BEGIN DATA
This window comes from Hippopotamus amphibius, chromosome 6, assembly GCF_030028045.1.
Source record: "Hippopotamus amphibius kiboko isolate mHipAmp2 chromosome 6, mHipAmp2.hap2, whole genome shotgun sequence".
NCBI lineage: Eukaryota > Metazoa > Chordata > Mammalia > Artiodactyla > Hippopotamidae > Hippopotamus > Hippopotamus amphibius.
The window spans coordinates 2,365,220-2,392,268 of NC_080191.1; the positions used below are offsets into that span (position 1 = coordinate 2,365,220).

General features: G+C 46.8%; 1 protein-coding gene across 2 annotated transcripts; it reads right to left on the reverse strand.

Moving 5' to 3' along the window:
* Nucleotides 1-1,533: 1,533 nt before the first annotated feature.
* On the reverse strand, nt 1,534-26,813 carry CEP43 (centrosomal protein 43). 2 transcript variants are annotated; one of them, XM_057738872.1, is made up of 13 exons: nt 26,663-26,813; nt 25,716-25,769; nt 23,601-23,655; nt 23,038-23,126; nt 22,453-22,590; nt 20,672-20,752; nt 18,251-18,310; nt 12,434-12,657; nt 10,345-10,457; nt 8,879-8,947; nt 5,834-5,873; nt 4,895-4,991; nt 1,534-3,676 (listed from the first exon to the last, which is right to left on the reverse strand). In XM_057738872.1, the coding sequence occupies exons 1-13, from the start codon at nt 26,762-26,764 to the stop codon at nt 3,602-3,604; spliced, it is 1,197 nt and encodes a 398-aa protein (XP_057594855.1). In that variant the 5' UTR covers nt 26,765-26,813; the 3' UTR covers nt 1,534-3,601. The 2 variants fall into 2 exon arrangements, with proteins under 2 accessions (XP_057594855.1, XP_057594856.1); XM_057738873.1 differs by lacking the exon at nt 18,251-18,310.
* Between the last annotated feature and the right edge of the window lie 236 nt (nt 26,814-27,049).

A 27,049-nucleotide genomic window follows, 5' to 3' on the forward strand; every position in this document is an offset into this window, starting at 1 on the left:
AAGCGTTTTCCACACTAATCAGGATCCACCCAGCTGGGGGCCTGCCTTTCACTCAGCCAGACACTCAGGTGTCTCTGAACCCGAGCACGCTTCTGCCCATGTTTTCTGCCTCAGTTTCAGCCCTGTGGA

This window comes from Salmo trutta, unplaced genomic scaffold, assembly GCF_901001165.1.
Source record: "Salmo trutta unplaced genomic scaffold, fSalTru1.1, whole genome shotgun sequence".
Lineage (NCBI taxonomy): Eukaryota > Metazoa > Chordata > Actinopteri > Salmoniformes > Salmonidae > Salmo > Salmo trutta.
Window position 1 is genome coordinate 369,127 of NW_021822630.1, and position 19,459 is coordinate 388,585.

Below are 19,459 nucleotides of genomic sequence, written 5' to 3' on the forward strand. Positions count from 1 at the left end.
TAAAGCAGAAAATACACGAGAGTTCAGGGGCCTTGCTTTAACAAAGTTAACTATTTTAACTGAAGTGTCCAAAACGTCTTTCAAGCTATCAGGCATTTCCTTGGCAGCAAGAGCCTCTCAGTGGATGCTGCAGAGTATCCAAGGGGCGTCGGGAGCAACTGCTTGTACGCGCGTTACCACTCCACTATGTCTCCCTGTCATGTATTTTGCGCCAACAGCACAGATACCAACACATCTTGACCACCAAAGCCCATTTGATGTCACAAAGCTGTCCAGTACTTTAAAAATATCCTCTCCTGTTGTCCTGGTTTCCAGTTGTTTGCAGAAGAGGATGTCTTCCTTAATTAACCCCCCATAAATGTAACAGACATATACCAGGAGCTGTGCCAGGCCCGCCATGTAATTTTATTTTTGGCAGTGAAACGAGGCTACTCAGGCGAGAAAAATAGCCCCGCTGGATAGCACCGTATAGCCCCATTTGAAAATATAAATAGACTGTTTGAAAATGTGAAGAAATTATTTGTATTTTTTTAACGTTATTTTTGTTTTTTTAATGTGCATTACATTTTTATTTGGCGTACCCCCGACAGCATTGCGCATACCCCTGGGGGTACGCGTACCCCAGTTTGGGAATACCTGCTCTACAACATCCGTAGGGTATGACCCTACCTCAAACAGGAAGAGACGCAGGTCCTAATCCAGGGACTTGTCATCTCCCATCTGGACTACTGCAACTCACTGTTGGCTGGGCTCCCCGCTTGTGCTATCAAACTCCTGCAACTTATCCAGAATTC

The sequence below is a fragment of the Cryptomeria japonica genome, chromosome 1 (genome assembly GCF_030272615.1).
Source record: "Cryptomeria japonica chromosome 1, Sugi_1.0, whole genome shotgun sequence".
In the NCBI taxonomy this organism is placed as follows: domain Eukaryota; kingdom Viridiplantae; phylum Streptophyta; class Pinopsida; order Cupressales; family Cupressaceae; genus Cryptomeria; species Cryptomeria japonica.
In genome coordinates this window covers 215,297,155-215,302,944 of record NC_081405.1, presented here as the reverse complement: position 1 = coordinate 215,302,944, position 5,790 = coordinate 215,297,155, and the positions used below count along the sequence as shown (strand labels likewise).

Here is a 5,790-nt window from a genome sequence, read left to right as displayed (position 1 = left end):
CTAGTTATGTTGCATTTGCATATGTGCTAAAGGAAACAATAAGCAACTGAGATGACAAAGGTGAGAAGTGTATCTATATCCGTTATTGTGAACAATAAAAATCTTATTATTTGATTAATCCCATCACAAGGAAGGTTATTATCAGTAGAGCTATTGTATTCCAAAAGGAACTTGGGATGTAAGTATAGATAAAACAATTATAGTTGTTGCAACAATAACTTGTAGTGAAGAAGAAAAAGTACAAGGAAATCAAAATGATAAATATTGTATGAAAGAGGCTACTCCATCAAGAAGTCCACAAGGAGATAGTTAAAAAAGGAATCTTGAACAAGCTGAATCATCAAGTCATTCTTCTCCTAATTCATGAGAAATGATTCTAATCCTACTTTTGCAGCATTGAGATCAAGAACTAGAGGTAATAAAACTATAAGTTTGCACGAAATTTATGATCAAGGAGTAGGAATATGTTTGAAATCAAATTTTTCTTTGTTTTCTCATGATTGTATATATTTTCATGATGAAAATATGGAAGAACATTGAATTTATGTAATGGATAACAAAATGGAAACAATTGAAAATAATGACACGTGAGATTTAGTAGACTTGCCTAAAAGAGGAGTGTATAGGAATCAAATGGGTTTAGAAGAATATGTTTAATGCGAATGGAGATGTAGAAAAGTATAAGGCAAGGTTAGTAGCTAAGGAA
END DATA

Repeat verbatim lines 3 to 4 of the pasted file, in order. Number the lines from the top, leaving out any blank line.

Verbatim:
NCBI lineage: Eukaryota > Metazoa > Chordata > Mammalia > Artiodactyla > Hippopotamidae > Hippopotamus > Hippopotamus amphibius.
The window spans coordinates 2,365,220-2,392,268 of NC_080191.1; the positions used below are offsets into that span (position 1 = coordinate 2,365,220).